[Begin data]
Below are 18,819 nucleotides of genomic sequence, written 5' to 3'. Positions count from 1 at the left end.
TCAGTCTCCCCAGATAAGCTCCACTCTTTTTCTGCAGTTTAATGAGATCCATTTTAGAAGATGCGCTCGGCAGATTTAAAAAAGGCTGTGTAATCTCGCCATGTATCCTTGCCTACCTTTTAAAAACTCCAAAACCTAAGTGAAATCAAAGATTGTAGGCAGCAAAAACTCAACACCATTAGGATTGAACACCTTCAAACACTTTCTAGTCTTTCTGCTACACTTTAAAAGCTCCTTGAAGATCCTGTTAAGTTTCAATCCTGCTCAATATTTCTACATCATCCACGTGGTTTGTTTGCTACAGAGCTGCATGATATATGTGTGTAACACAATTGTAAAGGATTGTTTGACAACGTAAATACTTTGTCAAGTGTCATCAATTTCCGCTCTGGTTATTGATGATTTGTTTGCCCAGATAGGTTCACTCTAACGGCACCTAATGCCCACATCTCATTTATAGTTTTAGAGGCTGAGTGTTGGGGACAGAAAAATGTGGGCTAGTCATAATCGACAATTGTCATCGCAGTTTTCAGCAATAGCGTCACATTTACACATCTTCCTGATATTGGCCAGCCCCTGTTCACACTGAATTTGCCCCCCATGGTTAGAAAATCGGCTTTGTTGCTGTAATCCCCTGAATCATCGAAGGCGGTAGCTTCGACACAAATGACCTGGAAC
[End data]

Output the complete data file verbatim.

Below are 18,819 nucleotides of genomic sequence, written 5' to 3'. Positions count from 1 at the left end.
TCAGTCTCCCCAGATAAGCTCCACTCTTTTTCTGCAGTTTAATGAGATCCATTTTAGAAGATGCGCTCGGCAGATTTAAAAAAGGCTGTGTAATCTCGCCATGTATCCTTGCCTACCTTTTAAAAACTCCAAAACCTAAGTGAAATCAAAGATTGTAGGCAGCAAAAACTCAACACCATTAGGATTGAACACCTTCAAACACTTTCTAGTCTTTCTGCTACACTTTAAAAGCTCCTTGAAGATCCTGTTAAGTTTCAATCCTGCTCAATATTTCTACATCATCCACGTGGTTTGTTTGCTACAGAGCTGCATGATATATGTGTGTAACACAATTGTAAAGGATTGTTTGACAACGTAAATACTTTGTCAAGTGTCATCAATTTCCGCTCTGGTTATTGATGATTTGTTTGCCCAGATAGGTTCACTCTAACGGCACCTAATGCCCACATCTCATTTATAGTTTTAGAGGCTGAGTGTTGGGGACAGAAAAATGTGGGCTAGTCATAATCGACAATTGTCATCGCAGTTTTCAGCAATAGCGTCACATTTACACATCTTCCTGATATTGGCCAGCCCCTGTTCACACTGAATTTGCCCCCCATGGTTAGAAAATCGGCTTTGTTGCTGTAATCCCCTGAATCATCGAAGGCGGTAGCTTCGACACAAATGACCTGGAAC